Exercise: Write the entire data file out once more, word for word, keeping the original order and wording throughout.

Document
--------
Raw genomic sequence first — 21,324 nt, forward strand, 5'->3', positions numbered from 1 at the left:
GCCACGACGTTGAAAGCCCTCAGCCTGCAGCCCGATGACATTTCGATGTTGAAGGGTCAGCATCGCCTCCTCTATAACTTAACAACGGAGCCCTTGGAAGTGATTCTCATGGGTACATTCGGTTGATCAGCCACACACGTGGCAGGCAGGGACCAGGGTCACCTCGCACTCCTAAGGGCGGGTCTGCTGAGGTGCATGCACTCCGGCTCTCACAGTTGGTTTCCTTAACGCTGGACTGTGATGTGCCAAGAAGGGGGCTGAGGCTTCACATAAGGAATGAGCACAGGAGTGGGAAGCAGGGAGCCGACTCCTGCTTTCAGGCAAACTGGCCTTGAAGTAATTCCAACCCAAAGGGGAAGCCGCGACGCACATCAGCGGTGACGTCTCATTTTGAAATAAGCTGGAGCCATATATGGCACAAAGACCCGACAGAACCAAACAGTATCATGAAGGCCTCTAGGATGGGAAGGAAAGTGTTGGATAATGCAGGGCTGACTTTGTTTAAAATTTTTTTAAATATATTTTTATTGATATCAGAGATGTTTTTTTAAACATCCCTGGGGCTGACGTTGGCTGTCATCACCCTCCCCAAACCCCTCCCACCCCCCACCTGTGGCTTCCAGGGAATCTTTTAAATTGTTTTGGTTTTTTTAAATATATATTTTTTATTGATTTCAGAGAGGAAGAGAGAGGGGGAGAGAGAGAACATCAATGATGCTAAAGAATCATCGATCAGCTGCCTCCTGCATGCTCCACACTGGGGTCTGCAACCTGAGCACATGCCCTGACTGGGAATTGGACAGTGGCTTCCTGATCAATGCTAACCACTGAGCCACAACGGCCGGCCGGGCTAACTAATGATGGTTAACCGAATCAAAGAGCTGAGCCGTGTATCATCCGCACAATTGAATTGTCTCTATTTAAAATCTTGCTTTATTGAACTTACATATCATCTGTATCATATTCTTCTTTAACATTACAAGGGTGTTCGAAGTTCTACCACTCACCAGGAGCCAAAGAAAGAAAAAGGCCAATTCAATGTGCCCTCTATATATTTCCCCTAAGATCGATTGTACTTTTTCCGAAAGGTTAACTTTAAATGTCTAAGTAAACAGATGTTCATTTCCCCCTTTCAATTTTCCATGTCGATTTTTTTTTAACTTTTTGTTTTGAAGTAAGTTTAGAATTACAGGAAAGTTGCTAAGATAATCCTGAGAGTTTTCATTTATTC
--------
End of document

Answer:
Raw genomic sequence first — 21,324 nt, forward strand, 5'->3', positions numbered from 1 at the left:
GCCACGACGTTGAAAGCCCTCAGCCTGCAGCCCGATGACATTTCGATGTTGAAGGGTCAGCATCGCCTCCTCTATAACTTAACAACGGAGCCCTTGGAAGTGATTCTCATGGGTACATTCGGTTGATCAGCCACACACGTGGCAGGCAGGGACCAGGGTCACCTCGCACTCCTAAGGGCGGGTCTGCTGAGGTGCATGCACTCCGGCTCTCACAGTTGGTTTCCTTAACGCTGGACTGTGATGTGCCAAGAAGGGGGCTGAGGCTTCACATAAGGAATGAGCACAGGAGTGGGAAGCAGGGAGCCGACTCCTGCTTTCAGGCAAACTGGCCTTGAAGTAATTCCAACCCAAAGGGGAAGCCGCGACGCACATCAGCGGTGACGTCTCATTTTGAAATAAGCTGGAGCCATATATGGCACAAAGACCCGACAGAACCAAACAGTATCATGAAGGCCTCTAGGATGGGAAGGAAAGTGTTGGATAATGCAGGGCTGACTTTGTTTAAAATTTTTTTAAATATATTTTTATTGATATCAGAGATGTTTTTTTAAACATCCCTGGGGCTGACGTTGGCTGTCATCACCCTCCCCAAACCCCTCCCACCCCCCACCTGTGGCTTCCAGGGAATCTTTTAAATTGTTTTGGTTTTTTTAAATATATATTTTTTATTGATTTCAGAGAGGAAGAGAGAGGGGGAGAGAGAGAACATCAATGATGCTAAAGAATCATCGATCAGCTGCCTCCTGCATGCTCCACACTGGGGTCTGCAACCTGAGCACATGCCCTGACTGGGAATTGGACAGTGGCTTCCTGATCAATGCTAACCACTGAGCCACAACGGCCGGCCGGGCTAACTAATGATGGTTAACCGAATCAAAGAGCTGAGCCGTGTATCATCCGCACAATTGAATTGTCTCTATTTAAAATCTTGCTTTATTGAACTTACATATCATCTGTATCATATTCTTCTTTAACATTACAAGGGTGTTCGAAGTTCTACCACTCACCAGGAGCCAAAGAAAGAAAAAGGCCAATTCAATGTGCCCTCTATATATTTCCCCTAAGATCGATTGTACTTTTTCCGAAAGGTTAACTTTAAATGTCTAAGTAAACAGATGTTCATTTCCCCCTTTCAATTTTCCATGTCGATTTTTTTTTAACTTTTTGTTTTGAAGTAAGTTTAGAATTACAGGAAAGTTGCTAAGATAATCCTGAGAGTTTTCATTTATTC